Black Lives Matter: UK police leaders announce ‘plan of action’ to address racial inequality after protests

Police chiefs say they will ‘use this defining moment to drive lasting changes’

Lizzie Dearden
Home Affairs Correspondent
Thursday 18 June 2020 18:52 BST

British police leaders are drawing up a “plan of action” to address racial inequalities in the criminal justice system following the death of George Floyd in the US.

The National Police Chiefs’ Council (NPCC) said it aimed to address concerns over stop and search, the use of force and under-representation of black and minority ethnic officers.

The plan is being drawn up by the College of Policing and senior police officers, including “chief officers with experience of being people of colour”.

It is expected to be completed in July and groups from outside policing, including anti-racism and human rights organisations, will be able to take part in a consultation.

The announcement came a day after a former police officer told MPs that racism was “alive and kicking” in British policing.

Nick Glynn told the Home Affairs Select Committee: “These things are happening on a daily basis and we are kidding ourselves if we think that since the Stephen Lawrence report’s recommendations we have made massive progress.”

The chair of the NPCC, Martin Hewitt, said officers were “listening to the national debate” and the more than 220,000 people who have joined Black Lives Matter protests across the UK in recent weeks.

“We rightly pride ourselves on a police service that is of the community, and polices with the consent of that community,” he added.

“What has become clear is that for some of our staff, and for some of our communities, that is not how it feels. We need to act now.”

He said racial disproportionality in policing and police tactics were “not new” and had complex causes.

“Progress has been made, but we fear it is not enough, and change is not moving as quickly as it needs to,” Mr Hewitt added.

“The plan of action must be developed and delivered with the help of all parts of the service, and with the support and challenge of our communities – particularly people of colour.

“We police in an imperfect world and we cannot solve all its issues. We are incredibly proud of our police service and the people in it, but we must always strive to improve and we must use this defining moment to drive lasting changes.”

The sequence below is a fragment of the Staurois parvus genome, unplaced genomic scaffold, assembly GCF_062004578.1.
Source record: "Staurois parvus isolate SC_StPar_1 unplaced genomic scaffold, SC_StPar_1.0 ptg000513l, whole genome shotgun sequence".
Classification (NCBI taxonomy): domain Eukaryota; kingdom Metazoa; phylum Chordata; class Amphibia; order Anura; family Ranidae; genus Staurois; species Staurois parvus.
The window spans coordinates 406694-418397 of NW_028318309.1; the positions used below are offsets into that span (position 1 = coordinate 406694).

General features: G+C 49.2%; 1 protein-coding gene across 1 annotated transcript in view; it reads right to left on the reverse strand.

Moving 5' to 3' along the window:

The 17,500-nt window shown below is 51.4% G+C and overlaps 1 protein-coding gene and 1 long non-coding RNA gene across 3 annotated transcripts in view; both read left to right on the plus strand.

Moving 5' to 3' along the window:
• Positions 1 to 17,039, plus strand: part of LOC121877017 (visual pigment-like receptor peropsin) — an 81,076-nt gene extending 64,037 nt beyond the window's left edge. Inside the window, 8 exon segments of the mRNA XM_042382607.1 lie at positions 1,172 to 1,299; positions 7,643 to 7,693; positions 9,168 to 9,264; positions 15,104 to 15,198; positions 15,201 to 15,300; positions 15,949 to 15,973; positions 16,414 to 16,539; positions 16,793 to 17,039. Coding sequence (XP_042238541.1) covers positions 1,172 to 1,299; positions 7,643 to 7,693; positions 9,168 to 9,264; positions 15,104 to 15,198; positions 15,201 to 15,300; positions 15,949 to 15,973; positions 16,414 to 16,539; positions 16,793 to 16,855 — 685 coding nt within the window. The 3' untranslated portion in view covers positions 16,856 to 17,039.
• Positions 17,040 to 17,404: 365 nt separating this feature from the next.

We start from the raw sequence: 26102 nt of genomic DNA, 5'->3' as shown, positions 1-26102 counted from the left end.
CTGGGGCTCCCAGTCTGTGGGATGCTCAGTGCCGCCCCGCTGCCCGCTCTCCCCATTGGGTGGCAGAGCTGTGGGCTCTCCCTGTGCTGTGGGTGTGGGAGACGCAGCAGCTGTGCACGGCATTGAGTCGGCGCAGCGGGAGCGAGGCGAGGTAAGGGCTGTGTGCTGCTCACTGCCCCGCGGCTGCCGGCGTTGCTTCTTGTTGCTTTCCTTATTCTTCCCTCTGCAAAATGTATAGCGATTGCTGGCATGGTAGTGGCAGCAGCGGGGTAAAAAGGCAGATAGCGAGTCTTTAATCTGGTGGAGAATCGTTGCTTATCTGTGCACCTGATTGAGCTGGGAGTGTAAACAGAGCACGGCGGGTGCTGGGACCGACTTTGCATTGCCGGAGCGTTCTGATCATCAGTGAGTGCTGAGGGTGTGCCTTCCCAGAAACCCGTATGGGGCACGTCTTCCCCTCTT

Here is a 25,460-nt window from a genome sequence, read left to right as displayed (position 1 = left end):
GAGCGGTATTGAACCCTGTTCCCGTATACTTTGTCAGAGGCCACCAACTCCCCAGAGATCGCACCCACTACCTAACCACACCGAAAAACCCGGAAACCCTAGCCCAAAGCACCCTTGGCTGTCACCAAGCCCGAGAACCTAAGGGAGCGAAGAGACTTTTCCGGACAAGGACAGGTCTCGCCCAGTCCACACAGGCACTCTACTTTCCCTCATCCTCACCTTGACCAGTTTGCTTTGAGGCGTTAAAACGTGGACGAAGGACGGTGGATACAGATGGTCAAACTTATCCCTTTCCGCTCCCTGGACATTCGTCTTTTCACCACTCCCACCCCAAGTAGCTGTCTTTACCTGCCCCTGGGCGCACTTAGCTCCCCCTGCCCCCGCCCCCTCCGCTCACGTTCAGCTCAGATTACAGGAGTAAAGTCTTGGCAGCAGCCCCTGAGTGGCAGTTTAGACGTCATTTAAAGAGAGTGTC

Ongoing protests have drawn attention to the disproportionate use of force, particularly involving Tasers, against black men in the UK, as well as stop and search and custody deaths.

Police data shows that coronavirus fines have been given to disproportionately high numbers of black and Asian people, who are also more susceptible to dying from Covid-19.

The NPCC has committed to publishing its analysis of ethnicity data from the 43 police forces in England and Wales when it is complete.

Nick Thomas-Symonds, the shadow home secretary, welcomed the plan and added: “It is critical that communities have faith in the police and feel that they serve everybody equally, as well as ensuring police officers from black, Asian and ethnic minority backgrounds consider policing an inclusive service.”

The government has been heavily criticised for setting up a new commission on racial inequalities, rather than acting on recommendations made by previous reports, including the 2017 Lammy Review.

David Lammy, a Labour MP who conducted the review and is now shadow justice secretary, said the plans were “written on the back of a fag packet” to “assuage” anti-racism protests.

Senior figures including the head of the Independent Office for Police Conduct, which investigates racism allegations, custody deaths and police brutality, had urged police leaders to listen to Black Lives Matter demonstrations.

Black Lives Matter billboard unveiled in London

Last week, the president of the National Black Police Association (NBPA) told The Independent that protests were forcing the service to confront longstanding issues over the treatment both of minority ethnic officers and the public.

“I hope that 21 years on from the Macpherson Report and 27 years on from Stephen Lawrence’s death, we may be seeing a watershed moment for British policing,” Sgt Tola Munro said.

“We will look at 2020 as the year when things started to change.”

The most recent data shows that just under 7 per cent of police officers in England and Wales are from ethnic minorities, less than half the figure in the general population.

Numbers are increasing slowly, mostly because of a larger proportion of non-white officers joining as new recruits.

However, there are vast differences between groups. Of the approximately 8,300 minority ethnic officers, 42 per cent classify themselves as Asian, 30 per cent as mixed, 18 per cent as black and 11 per cent as Chinese or other.

Home Office data shows that minority ethnic officers are severely under-represented in senior ranks, and they are more likely to resign or be dismissed than their white colleagues.

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